North Korean state media reports since New Year’s Day suggest that North Korea’s economic development strategy of 2017 will be more heavily focused on expanding light industry.
“The gates of happiness will be opened sooner, should we push out the various and high-quality products that are made by our (North Korean) hands,” North Korean ruling party organ Rodong Sinmun said on Tuesday.
“Workers should keep in mind that the speed of light industry’s development is on their shoulders… so endlessly, they must renew the business strategies… and bravely stretch the scientific plans to produce master products that our people will love,” another article read.
On Tuesday alone at least four articles focused on light industries, with a combined length of more than 2000 words, were published in Rodong, covering about one whole page of Tuesday’s edition.
Various keywords repeatedly appeared, including “competition,” “active output,” “strategies,” “modernization” and “Jagang” (self-sustainability), emphasizing the importance of self-made light industry products, such as food items, small machinery, clothing items and others.
Kim Jong Un during his New Year’s address stressed his intention to diversify and increase the quality of North Korean-made consumer goods.
Kim’s emphasis on light industry continued after his address, with the leader visiting various light manufacturing sites around North Korea.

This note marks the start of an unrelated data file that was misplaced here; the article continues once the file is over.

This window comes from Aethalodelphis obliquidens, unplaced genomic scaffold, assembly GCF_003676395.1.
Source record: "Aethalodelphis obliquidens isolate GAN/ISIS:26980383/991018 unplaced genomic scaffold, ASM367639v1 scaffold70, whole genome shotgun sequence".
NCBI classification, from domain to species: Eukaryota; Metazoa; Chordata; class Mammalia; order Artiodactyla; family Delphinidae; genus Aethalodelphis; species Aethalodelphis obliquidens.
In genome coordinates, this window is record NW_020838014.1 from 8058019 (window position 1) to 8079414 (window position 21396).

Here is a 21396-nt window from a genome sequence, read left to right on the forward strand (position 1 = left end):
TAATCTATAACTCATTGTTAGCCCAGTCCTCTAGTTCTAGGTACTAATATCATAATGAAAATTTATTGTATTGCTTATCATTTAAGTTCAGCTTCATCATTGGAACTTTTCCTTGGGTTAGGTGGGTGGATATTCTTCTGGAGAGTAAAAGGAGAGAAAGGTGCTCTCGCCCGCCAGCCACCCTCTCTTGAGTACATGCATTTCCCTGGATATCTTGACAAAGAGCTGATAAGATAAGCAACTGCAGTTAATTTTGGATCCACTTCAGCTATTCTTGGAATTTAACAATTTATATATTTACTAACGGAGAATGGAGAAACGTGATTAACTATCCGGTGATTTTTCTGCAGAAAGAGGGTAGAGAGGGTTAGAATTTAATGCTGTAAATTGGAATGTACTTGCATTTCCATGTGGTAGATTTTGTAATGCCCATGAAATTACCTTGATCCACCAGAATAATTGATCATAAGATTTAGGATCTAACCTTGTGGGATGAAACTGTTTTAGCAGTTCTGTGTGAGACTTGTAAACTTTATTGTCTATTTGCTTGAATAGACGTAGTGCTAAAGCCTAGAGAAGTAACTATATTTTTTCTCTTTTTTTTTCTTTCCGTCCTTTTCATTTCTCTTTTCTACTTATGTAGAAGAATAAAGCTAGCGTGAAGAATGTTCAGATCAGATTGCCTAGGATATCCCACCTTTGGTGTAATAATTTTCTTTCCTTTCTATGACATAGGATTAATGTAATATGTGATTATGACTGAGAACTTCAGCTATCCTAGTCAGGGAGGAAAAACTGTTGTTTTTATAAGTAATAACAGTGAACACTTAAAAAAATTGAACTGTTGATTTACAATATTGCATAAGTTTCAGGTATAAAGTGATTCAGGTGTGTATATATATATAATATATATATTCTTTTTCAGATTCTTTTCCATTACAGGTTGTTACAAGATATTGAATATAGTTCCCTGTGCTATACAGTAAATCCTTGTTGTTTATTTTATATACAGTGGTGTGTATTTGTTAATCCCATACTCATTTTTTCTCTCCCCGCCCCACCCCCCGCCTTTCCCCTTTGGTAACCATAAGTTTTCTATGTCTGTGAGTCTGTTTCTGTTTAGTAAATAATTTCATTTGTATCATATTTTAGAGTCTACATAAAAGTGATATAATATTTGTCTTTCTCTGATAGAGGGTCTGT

Kim Jong Un’s “economy focused” activities this year contrast with his nuclear and military-focused work during the first three weeks of January 2016.
During that period, he watched an artillery firing contest (January 5), conducted a self-claimed H-bomb test (January 6), a congratulatory visit to the H-bomb test unit (January 10) and awarded nuclear scientists (January 11).
That year ended with an additional nuclear test and dozens of ballistic tests throughout the year.
North Korea’s provocations were followed by various international sanctions, new rules which could be behind the change of direction in the country’s economic planning, a Seoul-based North Korean economy researcher told NK News.
“The punishing sanctions of 2016 created a harsher condition for the export of North Korean coal,” Dr. Rhee Yoojin, a researcher from the Korea Development Bank reunification department, told NK News. “For the past five years, North Korea has steadily expanded its light industries from food to textile items.”
“Using coals that are not as exportable as they used to be, North Korea is utilizing that natural resource for its thermoelectric power plants and to produce more energy, and to use it to promote ‘North Korean made’ light industry products.”
Featured Image: KCNA
Join the influential community of members who rely on NK News original news and in-depth reporting.
Subscribe to read the remaining 445 words of this article.